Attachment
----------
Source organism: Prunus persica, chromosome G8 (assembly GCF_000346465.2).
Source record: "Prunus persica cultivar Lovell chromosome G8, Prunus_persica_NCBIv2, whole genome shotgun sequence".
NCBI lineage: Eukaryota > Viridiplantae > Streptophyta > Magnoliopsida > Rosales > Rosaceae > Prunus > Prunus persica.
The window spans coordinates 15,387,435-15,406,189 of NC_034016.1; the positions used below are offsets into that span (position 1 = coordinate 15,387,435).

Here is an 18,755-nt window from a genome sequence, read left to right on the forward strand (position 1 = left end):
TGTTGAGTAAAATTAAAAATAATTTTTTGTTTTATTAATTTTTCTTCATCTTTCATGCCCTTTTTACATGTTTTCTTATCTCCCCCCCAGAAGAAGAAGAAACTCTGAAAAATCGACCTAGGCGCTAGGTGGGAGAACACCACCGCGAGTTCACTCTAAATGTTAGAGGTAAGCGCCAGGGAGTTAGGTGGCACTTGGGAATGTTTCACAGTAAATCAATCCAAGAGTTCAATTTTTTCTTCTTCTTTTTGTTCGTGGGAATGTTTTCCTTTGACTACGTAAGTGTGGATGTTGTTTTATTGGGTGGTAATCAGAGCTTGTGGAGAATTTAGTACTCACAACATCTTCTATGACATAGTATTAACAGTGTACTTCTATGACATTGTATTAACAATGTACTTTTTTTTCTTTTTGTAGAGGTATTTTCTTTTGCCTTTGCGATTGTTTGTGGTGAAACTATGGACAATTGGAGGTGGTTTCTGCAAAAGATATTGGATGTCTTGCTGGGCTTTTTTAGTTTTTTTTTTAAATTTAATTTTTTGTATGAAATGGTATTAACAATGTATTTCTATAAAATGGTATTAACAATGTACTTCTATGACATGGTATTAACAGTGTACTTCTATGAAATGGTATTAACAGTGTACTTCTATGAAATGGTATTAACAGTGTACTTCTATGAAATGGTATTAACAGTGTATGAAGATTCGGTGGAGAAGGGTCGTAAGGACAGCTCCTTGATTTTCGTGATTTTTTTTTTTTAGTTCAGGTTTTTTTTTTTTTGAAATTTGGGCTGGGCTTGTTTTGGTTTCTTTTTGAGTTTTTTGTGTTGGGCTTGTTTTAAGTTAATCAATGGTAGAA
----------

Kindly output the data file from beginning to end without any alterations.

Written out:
Source organism: Prunus persica, chromosome G8 (assembly GCF_000346465.2).
Source record: "Prunus persica cultivar Lovell chromosome G8, Prunus_persica_NCBIv2, whole genome shotgun sequence".
NCBI lineage: Eukaryota > Viridiplantae > Streptophyta > Magnoliopsida > Rosales > Rosaceae > Prunus > Prunus persica.
The window spans coordinates 15,387,435-15,406,189 of NC_034016.1; the positions used below are offsets into that span (position 1 = coordinate 15,387,435).

Here is an 18,755-nt window from a genome sequence, read left to right on the forward strand (position 1 = left end):
TGTTGAGTAAAATTAAAAATAATTTTTTGTTTTATTAATTTTTCTTCATCTTTCATGCCCTTTTTACATGTTTTCTTATCTCCCCCCCAGAAGAAGAAGAAACTCTGAAAAATCGACCTAGGCGCTAGGTGGGAGAACACCACCGCGAGTTCACTCTAAATGTTAGAGGTAAGCGCCAGGGAGTTAGGTGGCACTTGGGAATGTTTCACAGTAAATCAATCCAAGAGTTCAATTTTTTCTTCTTCTTTTTGTTCGTGGGAATGTTTTCCTTTGACTACGTAAGTGTGGATGTTGTTTTATTGGGTGGTAATCAGAGCTTGTGGAGAATTTAGTACTCACAACATCTTCTATGACATAGTATTAACAGTGTACTTCTATGACATTGTATTAACAATGTACTTTTTTTTCTTTTTGTAGAGGTATTTTCTTTTGCCTTTGCGATTGTTTGTGGTGAAACTATGGACAATTGGAGGTGGTTTCTGCAAAAGATATTGGATGTCTTGCTGGGCTTTTTTAGTTTTTTTTTTAAATTTAATTTTTTGTATGAAATGGTATTAACAATGTATTTCTATAAAATGGTATTAACAATGTACTTCTATGACATGGTATTAACAGTGTACTTCTATGAAATGGTATTAACAGTGTACTTCTATGAAATGGTATTAACAGTGTACTTCTATGAAATGGTATTAACAGTGTATGAAGATTCGGTGGAGAAGGGTCGTAAGGACAGCTCCTTGATTTTCGTGATTTTTTTTTTTTAGTTCAGGTTTTTTTTTTTTTGAAATTTGGGCTGGGCTTGTTTTGGTTTCTTTTTGAGTTTTTTGTGTTGGGCTTGTTTTAAGTTAATCAATGGTAGAA